Critical Language Access Needs of Victims
Serving crime victims from linguistically diverse communities requires preparation and use of strategies embedded at all layers of the justice process. Framed around the seven critical needs of victims (safety, support, information, access, continuity, voice, justice), this webinar provides law enforcement and allied professionals an overview of legal obligations and standards around language access, tips for working with interpreters, and promising practices for police agencies. By addressing language access needs, agencies can eliminate or reduce barriers and support victims’ participation in the criminal justice system, thereby enhancing investigations, prosecution of crimes, and public safety.
Target Audience: Law enforcement and allied professionals (e.g., victim services personnel, communications personnel, crime scene personnel)
Overall Objectives: At the conclusion of the webinar, participants will be better able to: 1. Identify and give examples of the seven critical needs of victims. 2. Understand the language access compliance requirements of Title VI of the Civil Rights Act of 1964. 3. Implement language access strategies in the justice system. 4. Identify points of contact in law enforcement agencies and system- and community-based victim service organizations.
Project Funding Provided By: Office for Victims of Crime (OVC)
This presentation was developed by the International Association of Chiefs of Police (IACP) under Cooperative Agreement 2018-V3-GX-K066 and the Asian Pacific Institute on Gender-Based Violence (API-GBV) under Cooperative Agreement 2018-V3-GX-K061, both awarded by the Office for Victims of Crime, Office of Justice Programs, U.S. Department of Justice. The opinions, findings, and conclusions or recommendations expressed in this presentation are those of the contributors and do not necessarily represent the official position of the U.S. Department of Justice.
Boise, Idaho, Police Department
Detective Shelli Sonnenberg graduated cum laude from the University of Idaho in 1998, with a degree in Crime and Justice Studies. Shelli began her law enforcement career with the Boise Police Department in 1999, at which time she was honored to be voted President of her POST Academy. She spent the first 4 years of her career working in patrol, 9 years on the Community Policing Team, as a Neighborhood Contact Officer and then the Refugee Liaison. The last 9 years she has been assigned to the Criminal Investigation Division, as a Detective. She is also a Crisis Negotiator and a member of the Honor Guard. In 2006, Detective Sonnenberg was chosen BPD Officer of the Year by her peers, something she considers a highlight in her career. Some of her most rewarding work came when she was the Refugee Liaison. Shelli worked closely with the refugee resettlement agencies and community outreach groups in the Boise area, providing educational and safety information to the New Americans when they arrive in the U.S. In turn, she created a Refugee Awareness curriculum to assist her fellow officers in the field and then created the Boise PD Interpreter/Translator Program, which is used to help officers and LEP persons communicate in a more efficient manner. This program is also used by the other agencies in the Treasure Valley when a language barrier exists. In 2009, Boise PD was honored by the Vera Institute of Justice as one of the top cities in the US who were “Bridging the Language Divide.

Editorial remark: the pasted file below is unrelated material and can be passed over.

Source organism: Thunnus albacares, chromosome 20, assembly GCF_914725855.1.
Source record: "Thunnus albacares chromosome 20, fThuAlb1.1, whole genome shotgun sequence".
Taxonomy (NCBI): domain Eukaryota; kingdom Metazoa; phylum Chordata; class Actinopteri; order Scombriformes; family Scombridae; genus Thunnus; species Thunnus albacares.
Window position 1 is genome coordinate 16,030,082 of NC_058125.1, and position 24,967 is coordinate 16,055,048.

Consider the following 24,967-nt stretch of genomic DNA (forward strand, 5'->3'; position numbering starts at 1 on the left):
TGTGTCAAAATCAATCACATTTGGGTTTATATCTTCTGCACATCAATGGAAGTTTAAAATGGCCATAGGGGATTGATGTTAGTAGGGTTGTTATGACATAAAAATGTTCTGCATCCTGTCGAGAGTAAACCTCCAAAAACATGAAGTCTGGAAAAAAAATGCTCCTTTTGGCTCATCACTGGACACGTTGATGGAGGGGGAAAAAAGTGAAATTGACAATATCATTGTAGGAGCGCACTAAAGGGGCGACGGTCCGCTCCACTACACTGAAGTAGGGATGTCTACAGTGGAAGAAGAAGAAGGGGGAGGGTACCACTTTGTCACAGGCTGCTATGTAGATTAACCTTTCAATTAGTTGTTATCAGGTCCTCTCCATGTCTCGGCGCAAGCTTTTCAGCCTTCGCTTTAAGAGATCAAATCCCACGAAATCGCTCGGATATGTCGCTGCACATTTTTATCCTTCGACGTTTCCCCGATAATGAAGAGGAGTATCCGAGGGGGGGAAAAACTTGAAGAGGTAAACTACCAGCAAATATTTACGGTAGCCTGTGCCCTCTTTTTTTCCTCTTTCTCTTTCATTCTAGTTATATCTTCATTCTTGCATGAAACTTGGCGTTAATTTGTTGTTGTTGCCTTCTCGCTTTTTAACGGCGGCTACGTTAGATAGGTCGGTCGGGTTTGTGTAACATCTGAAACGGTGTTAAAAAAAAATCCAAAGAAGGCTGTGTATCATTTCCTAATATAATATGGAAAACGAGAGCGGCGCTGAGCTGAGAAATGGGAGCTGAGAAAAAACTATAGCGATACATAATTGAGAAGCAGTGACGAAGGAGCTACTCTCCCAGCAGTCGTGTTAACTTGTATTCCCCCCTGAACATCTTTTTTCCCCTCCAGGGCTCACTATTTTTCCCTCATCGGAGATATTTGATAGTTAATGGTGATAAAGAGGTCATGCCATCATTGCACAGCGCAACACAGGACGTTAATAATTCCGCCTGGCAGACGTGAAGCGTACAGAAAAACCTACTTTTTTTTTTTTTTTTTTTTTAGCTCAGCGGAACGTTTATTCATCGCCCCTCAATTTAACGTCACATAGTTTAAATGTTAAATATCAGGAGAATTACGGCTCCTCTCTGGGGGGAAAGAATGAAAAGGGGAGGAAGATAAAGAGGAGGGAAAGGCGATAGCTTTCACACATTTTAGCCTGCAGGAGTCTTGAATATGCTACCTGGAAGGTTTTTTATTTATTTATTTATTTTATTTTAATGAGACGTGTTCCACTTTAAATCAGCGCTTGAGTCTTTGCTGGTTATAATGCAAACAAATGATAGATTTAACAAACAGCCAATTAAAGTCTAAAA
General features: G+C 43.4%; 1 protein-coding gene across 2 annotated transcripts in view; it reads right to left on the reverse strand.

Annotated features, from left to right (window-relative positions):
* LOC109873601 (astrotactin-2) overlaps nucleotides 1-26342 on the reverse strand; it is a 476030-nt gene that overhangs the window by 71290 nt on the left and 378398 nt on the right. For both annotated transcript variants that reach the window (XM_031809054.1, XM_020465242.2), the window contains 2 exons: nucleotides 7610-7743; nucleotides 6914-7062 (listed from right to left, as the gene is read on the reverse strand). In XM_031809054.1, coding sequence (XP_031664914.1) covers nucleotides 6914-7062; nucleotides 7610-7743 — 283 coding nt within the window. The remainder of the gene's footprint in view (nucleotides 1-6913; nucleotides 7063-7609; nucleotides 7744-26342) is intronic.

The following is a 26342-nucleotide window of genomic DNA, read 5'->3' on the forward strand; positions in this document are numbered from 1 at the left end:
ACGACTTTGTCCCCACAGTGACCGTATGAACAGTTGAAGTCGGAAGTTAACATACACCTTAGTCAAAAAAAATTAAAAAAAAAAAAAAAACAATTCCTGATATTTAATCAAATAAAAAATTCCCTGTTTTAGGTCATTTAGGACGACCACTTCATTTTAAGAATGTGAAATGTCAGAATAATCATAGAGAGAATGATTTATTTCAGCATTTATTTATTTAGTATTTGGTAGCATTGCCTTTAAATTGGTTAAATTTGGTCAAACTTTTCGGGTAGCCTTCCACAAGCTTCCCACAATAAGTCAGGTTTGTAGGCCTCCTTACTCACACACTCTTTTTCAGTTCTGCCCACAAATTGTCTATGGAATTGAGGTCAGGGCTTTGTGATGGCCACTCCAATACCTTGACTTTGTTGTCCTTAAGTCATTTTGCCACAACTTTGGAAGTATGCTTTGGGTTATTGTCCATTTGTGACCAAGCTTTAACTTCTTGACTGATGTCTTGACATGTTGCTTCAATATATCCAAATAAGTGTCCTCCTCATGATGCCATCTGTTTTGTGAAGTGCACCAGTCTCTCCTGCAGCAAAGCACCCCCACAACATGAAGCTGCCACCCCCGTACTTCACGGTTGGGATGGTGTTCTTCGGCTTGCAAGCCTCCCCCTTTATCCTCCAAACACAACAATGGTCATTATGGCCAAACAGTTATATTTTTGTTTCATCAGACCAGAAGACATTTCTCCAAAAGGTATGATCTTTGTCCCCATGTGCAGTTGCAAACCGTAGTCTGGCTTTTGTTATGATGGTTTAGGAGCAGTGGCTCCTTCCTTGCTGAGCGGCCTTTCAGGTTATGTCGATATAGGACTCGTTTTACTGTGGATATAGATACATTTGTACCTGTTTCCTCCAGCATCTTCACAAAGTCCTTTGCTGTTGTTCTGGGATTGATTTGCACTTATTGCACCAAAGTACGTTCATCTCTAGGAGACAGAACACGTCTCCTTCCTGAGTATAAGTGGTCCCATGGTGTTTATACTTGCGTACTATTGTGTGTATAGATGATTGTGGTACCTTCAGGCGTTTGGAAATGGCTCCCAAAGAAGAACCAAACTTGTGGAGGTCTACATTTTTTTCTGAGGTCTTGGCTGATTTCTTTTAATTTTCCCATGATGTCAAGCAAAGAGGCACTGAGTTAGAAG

Senior Program Manager
Asian Pacific Institute on Gender-Based Violence
Cannon Han is a Senior Program Manager with API-GBV. He has over ten years of experience providing technical assistance and training to programs on: Title VI compliance and advocacy; language access; interpretation; and translation. Prior to re-joining API, he was the Title VI Administrator for Caltrain and the San Mateo Transit District. He also served as a Senior Court Services Analyst with the California Administrative Office of the Courts, Court Interpreter Program, and an attorney with the Mental Health Advocacy Project.
Project Manager, IACP
Heather Dooley is currently a Project Manager for the International Association of Chiefs of Police, and her portfolio includes primary management of the Office for Victims of Crime (OVC) Enhancing Law Enforcement Response to Victims (ELERV) initiative and co-management of the OVC Law Enforcement-Based Victim Services (LEV) Program. Her responsibilities include oversight of demonstration sites teams and grantees, training content and resource development, and delivery of training and technical assistance on victim-centered, trauma-informed practices in law enforcement agencies. Ms. Dooley also served as an Advisory Board Member for the Office on Violence Against Women (OVW) Measuring Success in the Criminal Justice System’s Response to Domestic/Dating Violence, Sexual Assault, and Stalking Assault, and Stalking: A Pilot Project. Before joining the IACP, Ms. Dooley served as the Social Services Program Coordinator for the Travis County Sheriff’s Office Victim Services Unit in Austin, TX, where she managed volunteer and internship programs, provided direct services to victims of crime and crisis circumstances, and provided training for Unit personnel and sworn personnel. Ms. Dooley has participated in a variety of community-wide collaborative efforts, including initiatives focused on enhancing sexual assault response, promoting a trauma-informed approach to intimate partner violence, and improving outcomes for children and families in the child welfare system. Ms. Dooley has a Master of Social Work degree and a Bachelor of Arts degree in Psychology.